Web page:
A hot dog by any other name …

To devote an entire issue of What’s Up Yukon to the celebration of the hot dog, one must completely understand exactly what a hot dog is … and isn’t.

Immediately what scratches at the mind is the question: What is the difference between a sausage and a hot dog?

I laugh, because I know exactly what the difference is: you put flavour on top of a hot dog (mustard, ketchup, et al.) while the flavour is already inside a sausage.

Too simple?

I decided to talk to hot dog enthusiasts and hot dog vendors for their own feelings on the subject. All I got was a shrug (at most) and a half-hearted explanation that a hot dog is, indeed, a sausage… just a different kind of sausage.

Still not good enough… so I Googled it.

The website www.DifferenceBetween.net tells us that, yeah, they are the same.

But isn’t that a lot like referring to a parking lot full of cars as Fords?

Why, then, would we say, “sausages and hot dogs”?

I scrolled down further.

The website suggests that hot dogs are a snack, while sausages can be a meal.

And the texture of the hot dog is that of pureed paste (which is exactly what it is) while a sausage has bits of meat still distinguishable.

Aha… here it is: the hot dog is an Americanized German sausage. It is designed to be quicker to prepare (having been pre-cooked) and bland enough to appeal to the lowest common denominating palate.

I am on a mission now… I go to Yukon Meat and Sausage for the answers I seek. Look… the word “sausage” is right there in its name.

I am directed to the basement where the sausages, and the rest of the magic, are created.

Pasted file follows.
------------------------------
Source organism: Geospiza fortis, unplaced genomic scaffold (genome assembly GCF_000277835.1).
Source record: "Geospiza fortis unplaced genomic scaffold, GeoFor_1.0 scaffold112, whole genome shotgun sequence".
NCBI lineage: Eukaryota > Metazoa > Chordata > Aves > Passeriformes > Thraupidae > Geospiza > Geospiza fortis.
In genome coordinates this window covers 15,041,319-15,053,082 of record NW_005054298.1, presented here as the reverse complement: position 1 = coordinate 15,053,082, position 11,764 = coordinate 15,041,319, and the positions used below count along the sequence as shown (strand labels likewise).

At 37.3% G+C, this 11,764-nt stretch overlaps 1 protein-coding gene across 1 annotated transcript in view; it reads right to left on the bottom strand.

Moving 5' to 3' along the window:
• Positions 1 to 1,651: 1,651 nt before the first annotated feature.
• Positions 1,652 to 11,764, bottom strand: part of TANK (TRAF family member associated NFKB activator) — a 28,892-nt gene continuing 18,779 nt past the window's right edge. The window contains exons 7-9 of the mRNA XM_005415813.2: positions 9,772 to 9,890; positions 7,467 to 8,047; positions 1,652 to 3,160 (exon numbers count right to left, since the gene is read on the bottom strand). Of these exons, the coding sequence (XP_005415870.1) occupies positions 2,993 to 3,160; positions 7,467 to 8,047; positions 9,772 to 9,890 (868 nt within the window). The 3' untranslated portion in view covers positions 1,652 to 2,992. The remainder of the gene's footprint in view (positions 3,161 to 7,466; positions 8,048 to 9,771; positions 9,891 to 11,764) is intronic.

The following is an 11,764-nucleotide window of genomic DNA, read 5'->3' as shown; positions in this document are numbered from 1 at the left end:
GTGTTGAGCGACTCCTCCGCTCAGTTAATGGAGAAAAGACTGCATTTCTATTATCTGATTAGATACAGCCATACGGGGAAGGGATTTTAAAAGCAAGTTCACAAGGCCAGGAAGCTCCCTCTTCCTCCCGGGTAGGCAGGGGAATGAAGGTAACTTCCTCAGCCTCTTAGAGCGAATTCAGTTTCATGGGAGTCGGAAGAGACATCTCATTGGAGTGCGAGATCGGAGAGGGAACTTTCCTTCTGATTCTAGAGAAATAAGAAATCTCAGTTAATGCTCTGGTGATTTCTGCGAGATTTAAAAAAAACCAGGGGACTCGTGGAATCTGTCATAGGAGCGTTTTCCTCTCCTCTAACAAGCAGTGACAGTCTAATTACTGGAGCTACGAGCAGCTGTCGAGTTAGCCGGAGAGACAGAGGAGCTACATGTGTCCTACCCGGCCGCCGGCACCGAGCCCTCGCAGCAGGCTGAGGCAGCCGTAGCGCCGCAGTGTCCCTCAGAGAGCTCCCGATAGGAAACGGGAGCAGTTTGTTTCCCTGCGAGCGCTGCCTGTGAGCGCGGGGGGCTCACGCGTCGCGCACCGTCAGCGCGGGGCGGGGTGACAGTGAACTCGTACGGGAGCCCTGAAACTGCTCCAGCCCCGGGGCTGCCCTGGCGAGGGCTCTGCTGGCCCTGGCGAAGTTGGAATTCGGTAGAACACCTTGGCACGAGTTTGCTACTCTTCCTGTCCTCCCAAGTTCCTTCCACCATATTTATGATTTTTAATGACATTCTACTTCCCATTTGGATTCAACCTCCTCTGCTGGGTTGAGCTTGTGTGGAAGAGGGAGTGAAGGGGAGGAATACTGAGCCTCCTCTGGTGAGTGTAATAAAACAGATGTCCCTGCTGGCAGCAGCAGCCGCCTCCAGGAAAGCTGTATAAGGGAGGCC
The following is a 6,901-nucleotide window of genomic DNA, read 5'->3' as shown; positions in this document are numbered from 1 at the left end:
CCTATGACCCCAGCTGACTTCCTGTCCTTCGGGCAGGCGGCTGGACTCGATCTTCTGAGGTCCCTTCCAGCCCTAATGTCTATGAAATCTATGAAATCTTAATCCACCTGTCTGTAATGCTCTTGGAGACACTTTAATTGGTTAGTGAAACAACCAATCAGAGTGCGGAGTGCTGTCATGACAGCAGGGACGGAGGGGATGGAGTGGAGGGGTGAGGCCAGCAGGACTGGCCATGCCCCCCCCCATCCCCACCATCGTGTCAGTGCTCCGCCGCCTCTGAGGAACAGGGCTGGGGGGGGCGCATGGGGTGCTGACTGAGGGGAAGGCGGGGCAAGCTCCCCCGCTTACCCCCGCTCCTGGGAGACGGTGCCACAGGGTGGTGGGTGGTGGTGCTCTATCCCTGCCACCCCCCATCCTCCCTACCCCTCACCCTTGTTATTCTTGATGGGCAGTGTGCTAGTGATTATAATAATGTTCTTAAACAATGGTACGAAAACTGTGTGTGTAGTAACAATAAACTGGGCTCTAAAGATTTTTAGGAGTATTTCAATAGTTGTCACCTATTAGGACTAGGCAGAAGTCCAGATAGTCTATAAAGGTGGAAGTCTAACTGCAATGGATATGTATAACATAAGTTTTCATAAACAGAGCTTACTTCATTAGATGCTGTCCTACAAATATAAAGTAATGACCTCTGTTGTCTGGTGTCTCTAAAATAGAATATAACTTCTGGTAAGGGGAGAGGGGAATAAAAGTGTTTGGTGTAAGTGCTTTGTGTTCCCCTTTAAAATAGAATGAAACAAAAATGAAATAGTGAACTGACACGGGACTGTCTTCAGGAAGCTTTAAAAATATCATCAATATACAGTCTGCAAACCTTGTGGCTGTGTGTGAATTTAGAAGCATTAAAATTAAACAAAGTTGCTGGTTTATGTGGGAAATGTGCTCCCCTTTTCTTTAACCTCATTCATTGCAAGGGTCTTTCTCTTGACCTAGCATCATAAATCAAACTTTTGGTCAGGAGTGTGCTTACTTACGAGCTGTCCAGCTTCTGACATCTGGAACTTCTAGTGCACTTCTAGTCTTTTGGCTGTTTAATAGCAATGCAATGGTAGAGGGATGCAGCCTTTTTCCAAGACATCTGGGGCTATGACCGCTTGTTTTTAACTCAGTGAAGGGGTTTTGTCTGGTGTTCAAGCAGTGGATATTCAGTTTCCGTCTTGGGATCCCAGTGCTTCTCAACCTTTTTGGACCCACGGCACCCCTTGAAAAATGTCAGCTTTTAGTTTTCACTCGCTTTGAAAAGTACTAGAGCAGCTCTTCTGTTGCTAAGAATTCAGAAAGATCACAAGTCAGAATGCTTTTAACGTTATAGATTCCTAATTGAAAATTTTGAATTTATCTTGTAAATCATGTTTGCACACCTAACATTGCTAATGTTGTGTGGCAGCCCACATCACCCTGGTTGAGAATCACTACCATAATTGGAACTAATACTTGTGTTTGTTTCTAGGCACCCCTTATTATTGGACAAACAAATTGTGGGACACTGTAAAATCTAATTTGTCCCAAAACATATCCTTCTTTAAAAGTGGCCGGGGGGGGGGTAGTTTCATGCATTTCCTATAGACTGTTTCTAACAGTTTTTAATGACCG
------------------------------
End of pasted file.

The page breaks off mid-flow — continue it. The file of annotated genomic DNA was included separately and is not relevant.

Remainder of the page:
I have long heard that nobody wants to see laws or sausages made, so I was ready to shield my eyes.

However, I entered a clean and bright and clean room that housed gleaming equipment. And, instead of encountering trolls, I met two professionals: Jurgen Haas (with the reassuring European name) is the butcher and sausage maker; Chris Jordan is the meat cutter.

They laughed when I told them hot dogs have their own special week.

“They do?” Jordan asked.

Haas is still laughing.

“We need to make a lot of these,” Jordan continues.

I try to help out with the question of the day: What is the difference between sausages and hot dogs?

“Hot dogs and sausages are the same,” says Haas.

But are hot dogs more bland?

“It depends on the spices,” says Jordan.

Haas and Jordan are not anti-hot dog, they say, explaining that they make European Weiners.

“But the spice is different,” says Haas. “Ours is secret, everybody has their different kind of spice and keeps it secret.

“And I don’t use chemicals.

“The real difference between anything is the passion of the butcher,” Haas finally says. “Some butchers don’t have passion, so they don’t make nice sausages.

“My goal is to be able to look the customer in the face.”

Jordan explains a little further: “You can be honest with the customer.”

Haas shakes his head, “We are ambassadors to the food industry.”

I leave to allow them to start their day, filling the display cases of The Deli upstairs. But they were too polite – too professional – to tell me what I suspected to be the real answer.

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